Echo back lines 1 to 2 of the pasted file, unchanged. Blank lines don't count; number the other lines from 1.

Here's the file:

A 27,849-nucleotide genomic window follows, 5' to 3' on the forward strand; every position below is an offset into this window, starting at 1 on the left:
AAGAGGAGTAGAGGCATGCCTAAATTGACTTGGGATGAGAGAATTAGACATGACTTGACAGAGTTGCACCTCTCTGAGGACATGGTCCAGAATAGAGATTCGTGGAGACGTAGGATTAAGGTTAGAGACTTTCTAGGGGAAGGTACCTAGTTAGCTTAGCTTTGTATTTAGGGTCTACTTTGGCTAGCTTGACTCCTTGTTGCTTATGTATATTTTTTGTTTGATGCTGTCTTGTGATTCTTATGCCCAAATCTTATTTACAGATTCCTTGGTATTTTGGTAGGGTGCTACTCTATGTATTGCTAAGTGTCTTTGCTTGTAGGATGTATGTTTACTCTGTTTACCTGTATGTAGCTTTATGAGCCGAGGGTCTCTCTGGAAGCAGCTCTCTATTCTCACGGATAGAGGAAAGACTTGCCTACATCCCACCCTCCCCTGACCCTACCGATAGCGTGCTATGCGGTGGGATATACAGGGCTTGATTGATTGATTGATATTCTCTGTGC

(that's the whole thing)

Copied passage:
A 27,849-nucleotide genomic window follows, 5' to 3' on the forward strand; every position below is an offset into this window, starting at 1 on the left:
AAGAGGAGTAGAGGCATGCCTAAATTGACTTGGGATGAGAGAATTAGACATGACTTGACAGAGTTGCACCTCTCTGAGGACATGGTCCAGAATAGAGATTCGTGGAGACGTAGGATTAAGGTTAGAGACTTTCTAGGGGAAGGTACCTAGTTAGCTTAGCTTTGTATTTAGGGTCTACTTTGGCTAGCTTGACTCCTTGTTGCTTATGTATATTTTTTGTTTGATGCTGTCTTGTGATTCTTATGCCCAAATCTTATTTACAGATTCCTTGGTATTTTGGTAGGGTGCTACTCTATGTATTGCTAAGTGTCTTTGCTTGTAGGATGTATGTTTACTCTGTTTACCTGTATGTAGCTTTATGAGCCGAGGGTCTCTCTGGAAGCAGCTCTCTATTCTCACGGATAGAGGAAAGACTTGCCTACATCCCACCCTCCCCTGACCCTACCGATAGCGTGCTATGCGGTGGGATATACAGGGCTTGATTGATTGATTGATATTCTCTGTGC